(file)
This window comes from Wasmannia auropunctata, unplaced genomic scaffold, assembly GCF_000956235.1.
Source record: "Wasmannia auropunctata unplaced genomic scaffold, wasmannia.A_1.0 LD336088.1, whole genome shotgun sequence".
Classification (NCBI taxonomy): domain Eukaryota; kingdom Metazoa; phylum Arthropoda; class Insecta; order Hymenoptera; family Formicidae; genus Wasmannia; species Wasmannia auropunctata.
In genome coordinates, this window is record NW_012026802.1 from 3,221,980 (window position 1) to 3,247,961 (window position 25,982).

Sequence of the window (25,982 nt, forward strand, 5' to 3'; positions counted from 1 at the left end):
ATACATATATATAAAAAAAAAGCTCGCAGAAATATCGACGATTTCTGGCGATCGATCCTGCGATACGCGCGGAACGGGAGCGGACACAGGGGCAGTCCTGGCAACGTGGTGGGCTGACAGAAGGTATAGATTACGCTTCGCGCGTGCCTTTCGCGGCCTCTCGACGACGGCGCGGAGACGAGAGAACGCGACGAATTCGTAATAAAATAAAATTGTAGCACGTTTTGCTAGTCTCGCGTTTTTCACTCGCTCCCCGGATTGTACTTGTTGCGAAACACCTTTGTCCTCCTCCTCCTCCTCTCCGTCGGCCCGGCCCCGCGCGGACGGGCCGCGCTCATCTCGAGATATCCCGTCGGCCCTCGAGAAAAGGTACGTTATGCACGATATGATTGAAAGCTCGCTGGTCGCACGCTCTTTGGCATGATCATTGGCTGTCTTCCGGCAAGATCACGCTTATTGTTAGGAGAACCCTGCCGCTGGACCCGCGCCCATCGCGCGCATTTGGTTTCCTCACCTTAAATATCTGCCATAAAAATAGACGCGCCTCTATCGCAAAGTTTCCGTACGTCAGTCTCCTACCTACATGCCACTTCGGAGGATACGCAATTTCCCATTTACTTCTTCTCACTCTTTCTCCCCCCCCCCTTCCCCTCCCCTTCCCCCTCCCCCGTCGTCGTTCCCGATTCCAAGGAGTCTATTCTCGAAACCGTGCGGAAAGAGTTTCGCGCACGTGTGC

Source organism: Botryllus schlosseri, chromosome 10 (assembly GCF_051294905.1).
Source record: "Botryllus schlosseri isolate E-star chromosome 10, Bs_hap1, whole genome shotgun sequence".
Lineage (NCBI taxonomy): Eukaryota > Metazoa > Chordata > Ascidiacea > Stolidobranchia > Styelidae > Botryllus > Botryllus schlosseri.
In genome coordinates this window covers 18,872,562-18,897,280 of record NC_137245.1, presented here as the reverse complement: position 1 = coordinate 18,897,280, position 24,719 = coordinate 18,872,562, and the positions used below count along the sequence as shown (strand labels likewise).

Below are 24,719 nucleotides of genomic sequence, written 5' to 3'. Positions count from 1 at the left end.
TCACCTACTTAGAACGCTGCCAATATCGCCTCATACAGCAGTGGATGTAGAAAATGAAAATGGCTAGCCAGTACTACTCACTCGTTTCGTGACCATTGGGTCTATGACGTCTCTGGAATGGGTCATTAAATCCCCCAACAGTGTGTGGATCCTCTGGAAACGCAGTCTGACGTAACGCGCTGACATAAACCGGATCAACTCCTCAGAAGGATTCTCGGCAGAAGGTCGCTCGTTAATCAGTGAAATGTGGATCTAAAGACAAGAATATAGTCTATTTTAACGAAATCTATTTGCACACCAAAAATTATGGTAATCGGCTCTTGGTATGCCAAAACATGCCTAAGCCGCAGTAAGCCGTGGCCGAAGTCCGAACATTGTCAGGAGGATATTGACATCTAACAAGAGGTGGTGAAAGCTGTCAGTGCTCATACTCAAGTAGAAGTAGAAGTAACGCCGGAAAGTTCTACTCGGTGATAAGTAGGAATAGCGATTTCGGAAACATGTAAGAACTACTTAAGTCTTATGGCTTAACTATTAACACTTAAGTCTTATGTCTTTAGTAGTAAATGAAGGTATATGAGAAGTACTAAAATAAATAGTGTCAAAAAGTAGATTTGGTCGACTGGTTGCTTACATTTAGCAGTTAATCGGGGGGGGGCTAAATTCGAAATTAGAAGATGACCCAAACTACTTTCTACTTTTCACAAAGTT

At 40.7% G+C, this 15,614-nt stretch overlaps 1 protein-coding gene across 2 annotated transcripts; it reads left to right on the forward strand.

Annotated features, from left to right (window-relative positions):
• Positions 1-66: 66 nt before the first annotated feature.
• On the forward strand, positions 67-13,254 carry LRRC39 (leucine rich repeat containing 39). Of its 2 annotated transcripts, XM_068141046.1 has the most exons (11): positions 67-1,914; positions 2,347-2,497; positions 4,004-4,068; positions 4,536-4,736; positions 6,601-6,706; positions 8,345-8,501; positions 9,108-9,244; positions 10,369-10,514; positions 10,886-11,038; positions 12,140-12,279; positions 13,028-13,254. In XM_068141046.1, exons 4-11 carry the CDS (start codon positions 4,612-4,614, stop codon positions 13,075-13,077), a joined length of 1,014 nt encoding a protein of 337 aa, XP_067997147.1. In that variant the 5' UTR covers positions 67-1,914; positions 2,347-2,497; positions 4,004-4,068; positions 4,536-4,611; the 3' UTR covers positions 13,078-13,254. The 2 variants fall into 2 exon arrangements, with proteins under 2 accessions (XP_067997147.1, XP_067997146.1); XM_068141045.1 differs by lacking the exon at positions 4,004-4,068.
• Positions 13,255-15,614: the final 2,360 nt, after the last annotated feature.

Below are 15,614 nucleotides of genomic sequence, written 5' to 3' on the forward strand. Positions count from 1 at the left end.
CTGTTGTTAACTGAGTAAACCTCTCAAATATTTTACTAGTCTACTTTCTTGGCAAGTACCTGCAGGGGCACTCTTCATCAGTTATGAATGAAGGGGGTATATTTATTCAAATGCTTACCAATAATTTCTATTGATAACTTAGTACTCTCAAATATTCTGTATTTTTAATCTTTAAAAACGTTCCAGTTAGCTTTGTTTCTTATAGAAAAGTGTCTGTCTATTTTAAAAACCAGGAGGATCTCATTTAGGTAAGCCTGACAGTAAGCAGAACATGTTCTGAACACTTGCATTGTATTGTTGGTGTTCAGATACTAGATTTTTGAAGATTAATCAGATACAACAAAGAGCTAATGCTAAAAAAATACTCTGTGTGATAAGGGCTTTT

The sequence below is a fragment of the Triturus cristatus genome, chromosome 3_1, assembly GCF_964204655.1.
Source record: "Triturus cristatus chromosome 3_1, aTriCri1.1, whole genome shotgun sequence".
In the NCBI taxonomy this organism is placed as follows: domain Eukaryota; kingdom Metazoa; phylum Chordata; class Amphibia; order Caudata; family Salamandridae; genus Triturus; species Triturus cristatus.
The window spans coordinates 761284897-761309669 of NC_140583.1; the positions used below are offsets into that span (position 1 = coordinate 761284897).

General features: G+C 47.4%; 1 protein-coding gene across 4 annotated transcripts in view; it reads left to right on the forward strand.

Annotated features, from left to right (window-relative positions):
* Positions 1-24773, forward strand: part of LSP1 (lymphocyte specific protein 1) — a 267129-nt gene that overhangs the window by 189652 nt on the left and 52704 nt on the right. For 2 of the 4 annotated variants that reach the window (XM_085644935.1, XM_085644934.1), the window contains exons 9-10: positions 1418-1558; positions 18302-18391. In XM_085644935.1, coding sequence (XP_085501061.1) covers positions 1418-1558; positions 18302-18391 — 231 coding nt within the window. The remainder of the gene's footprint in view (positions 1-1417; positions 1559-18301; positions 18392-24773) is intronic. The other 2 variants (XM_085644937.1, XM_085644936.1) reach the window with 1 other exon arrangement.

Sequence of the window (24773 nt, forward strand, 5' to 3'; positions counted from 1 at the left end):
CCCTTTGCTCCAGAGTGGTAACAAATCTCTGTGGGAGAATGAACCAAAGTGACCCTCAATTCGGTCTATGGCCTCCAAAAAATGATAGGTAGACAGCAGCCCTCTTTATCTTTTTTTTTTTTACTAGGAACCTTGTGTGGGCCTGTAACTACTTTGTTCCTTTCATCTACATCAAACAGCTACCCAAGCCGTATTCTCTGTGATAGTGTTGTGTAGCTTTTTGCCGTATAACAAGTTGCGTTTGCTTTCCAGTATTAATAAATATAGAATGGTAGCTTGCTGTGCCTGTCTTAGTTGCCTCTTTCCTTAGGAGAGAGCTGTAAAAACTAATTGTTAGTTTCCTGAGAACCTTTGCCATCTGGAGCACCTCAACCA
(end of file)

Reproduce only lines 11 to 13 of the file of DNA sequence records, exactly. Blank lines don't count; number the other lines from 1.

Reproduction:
Below are 24,719 nucleotides of genomic sequence, written 5' to 3'. Positions count from 1 at the left end.
TCACCTACTTAGAACGCTGCCAATATCGCCTCATACAGCAGTGGATGTAGAAAATGAAAATGGCTAGCCAGTACTACTCACTCGTTTCGTGACCATTGGGTCTATGACGTCTCTGGAATGGGTCATTAAATCCCCCAACAGTGTGTGGATCCTCTGGAAACGCAGTCTGACGTAACGCGCTGACATAAACCGGATCAACTCCTCAGAAGGATTCTCGGCAGAAGGTCGCTCGTTAATCAGTGAAATGTGGATCTAAAGACAAGAATATAGTCTATTTTAACGAAATCTATTTGCACACCAAAAATTATGGTAATCGGCTCTTGGTATGCCAAAACATGCCTAAGCCGCAGTAAGCCGTGGCCGAAGTCCGAACATTGTCAGGAGGATATTGACATCTAACAAGAGGTGGTGAAAGCTGTCAGTGCTCATACTCAAGTAGAAGTAGAAGTAACGCCGGAAAGTTCTACTCGGTGATAAGTAGGAATAGCGATTTCGGAAACATGTAAGAACTACTTAAGTCTTATGGCTTAACTATTAACACTTAAGTCTTATGTCTTTAGTAGTAAATGAAGGTATATGAGAAGTACTAAAATAAATAGTGTCAAAAAGTAGATTTGGTCGACTGGTTGCTTACATTTAGCAGTTAATCGGGGGGGGGCTAAATTCGAAATTAGAAGATGACCCAAACTACTTTCTACTTTTCACAAAGTT

At 40.7% G+C, this 15,614-nt stretch overlaps 1 protein-coding gene across 2 annotated transcripts; it reads left to right on the forward strand.